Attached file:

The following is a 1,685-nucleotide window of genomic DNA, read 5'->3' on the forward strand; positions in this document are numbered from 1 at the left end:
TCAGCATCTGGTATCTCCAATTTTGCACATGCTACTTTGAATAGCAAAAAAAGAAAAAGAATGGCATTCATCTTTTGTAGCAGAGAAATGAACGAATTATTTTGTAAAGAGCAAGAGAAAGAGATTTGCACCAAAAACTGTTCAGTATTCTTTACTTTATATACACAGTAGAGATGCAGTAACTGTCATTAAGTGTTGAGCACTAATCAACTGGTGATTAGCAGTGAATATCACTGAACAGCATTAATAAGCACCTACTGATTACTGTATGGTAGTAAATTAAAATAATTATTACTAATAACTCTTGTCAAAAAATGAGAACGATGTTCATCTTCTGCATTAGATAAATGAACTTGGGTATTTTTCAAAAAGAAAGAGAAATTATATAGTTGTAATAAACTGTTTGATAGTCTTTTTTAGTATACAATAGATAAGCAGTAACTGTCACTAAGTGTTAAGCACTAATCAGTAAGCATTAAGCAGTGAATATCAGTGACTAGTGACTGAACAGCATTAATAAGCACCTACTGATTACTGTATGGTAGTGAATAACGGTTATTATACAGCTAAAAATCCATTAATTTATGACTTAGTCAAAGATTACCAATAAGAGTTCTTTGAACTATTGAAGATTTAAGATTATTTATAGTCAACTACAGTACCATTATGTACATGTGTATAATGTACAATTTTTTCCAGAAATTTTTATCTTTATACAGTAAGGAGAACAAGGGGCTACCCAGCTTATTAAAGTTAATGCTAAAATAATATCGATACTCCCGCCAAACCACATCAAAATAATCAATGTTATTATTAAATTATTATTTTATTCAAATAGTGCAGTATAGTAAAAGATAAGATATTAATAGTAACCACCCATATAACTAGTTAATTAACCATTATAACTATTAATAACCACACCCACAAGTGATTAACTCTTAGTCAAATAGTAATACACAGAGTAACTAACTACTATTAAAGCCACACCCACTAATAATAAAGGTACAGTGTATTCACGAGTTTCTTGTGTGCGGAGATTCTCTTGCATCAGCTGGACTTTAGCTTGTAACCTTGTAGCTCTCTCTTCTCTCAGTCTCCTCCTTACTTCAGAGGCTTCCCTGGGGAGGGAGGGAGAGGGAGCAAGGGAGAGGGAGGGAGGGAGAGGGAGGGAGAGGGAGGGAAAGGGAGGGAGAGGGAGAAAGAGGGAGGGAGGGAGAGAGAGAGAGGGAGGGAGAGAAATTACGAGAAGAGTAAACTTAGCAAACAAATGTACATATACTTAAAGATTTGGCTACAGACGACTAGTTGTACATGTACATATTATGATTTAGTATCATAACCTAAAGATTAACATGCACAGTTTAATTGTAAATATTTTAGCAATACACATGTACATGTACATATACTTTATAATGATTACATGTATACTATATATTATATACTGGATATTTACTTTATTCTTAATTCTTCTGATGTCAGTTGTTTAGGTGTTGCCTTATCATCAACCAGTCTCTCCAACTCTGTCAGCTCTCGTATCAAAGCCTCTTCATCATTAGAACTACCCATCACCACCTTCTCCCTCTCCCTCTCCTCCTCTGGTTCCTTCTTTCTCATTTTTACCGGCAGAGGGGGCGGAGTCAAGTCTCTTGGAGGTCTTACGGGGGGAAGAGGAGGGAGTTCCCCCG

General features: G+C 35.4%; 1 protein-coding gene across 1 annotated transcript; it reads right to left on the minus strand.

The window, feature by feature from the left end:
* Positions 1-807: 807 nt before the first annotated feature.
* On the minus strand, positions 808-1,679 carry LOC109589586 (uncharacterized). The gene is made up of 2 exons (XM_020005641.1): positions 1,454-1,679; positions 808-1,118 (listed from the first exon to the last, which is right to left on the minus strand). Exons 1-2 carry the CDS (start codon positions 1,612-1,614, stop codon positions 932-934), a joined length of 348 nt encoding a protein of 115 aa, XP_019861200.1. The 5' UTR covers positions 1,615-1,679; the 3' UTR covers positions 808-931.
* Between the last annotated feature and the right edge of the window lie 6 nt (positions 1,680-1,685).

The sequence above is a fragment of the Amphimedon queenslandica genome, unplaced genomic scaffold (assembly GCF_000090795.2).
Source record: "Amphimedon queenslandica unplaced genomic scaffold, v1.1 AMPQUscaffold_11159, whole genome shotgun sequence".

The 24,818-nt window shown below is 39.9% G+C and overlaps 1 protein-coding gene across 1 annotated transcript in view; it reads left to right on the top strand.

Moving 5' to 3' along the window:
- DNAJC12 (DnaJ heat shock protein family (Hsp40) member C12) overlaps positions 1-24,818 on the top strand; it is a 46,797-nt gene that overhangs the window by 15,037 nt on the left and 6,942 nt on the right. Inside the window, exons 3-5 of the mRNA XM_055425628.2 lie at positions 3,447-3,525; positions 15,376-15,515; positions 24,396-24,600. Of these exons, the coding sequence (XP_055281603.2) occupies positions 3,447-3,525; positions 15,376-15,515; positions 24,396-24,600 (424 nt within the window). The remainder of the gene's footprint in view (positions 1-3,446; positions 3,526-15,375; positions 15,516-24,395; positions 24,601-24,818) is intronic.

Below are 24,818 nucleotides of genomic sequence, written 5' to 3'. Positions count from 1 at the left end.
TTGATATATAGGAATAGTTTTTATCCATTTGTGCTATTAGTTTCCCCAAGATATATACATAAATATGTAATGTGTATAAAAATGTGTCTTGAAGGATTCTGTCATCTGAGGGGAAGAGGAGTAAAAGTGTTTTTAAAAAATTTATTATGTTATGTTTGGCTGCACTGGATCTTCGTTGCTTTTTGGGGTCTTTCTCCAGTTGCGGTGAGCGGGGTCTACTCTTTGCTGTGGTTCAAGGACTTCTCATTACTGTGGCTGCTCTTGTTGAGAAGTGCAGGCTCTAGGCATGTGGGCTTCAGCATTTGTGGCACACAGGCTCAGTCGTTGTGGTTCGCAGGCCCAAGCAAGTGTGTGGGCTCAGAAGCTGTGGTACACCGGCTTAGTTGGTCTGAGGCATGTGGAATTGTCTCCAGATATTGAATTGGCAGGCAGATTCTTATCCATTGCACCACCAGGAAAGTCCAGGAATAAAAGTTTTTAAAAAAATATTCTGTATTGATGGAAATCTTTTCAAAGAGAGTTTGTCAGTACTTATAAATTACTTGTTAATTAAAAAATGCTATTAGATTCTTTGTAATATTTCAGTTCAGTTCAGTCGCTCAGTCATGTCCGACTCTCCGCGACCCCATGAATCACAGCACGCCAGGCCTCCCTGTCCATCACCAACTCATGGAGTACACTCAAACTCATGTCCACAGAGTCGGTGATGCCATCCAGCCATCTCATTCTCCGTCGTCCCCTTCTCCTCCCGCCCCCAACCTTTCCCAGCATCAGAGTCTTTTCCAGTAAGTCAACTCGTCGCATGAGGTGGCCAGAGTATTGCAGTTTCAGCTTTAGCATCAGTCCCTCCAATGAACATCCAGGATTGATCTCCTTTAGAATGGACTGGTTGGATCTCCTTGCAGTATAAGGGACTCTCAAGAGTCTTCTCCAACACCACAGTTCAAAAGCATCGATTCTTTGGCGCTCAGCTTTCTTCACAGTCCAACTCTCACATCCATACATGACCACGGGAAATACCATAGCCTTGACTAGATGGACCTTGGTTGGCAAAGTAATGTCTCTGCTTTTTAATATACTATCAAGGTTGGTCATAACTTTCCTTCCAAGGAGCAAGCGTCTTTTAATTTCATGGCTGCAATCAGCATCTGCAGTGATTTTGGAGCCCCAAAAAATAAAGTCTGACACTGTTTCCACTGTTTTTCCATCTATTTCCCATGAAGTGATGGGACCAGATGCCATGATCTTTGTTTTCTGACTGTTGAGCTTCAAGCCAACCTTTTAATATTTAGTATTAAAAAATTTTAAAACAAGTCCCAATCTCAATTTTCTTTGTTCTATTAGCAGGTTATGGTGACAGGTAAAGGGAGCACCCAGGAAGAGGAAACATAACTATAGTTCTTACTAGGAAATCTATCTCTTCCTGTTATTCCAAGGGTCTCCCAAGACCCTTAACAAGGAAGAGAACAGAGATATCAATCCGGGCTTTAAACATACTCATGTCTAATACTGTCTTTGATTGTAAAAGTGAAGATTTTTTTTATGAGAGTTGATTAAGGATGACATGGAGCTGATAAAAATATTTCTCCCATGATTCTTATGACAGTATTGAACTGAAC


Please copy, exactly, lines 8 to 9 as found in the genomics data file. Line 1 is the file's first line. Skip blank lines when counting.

The sequence above is a fragment of the Amphimedon queenslandica genome, unplaced genomic scaffold (assembly GCF_000090795.2).
Source record: "Amphimedon queenslandica unplaced genomic scaffold, v1.1 AMPQUscaffold_11159, whole genome shotgun sequence".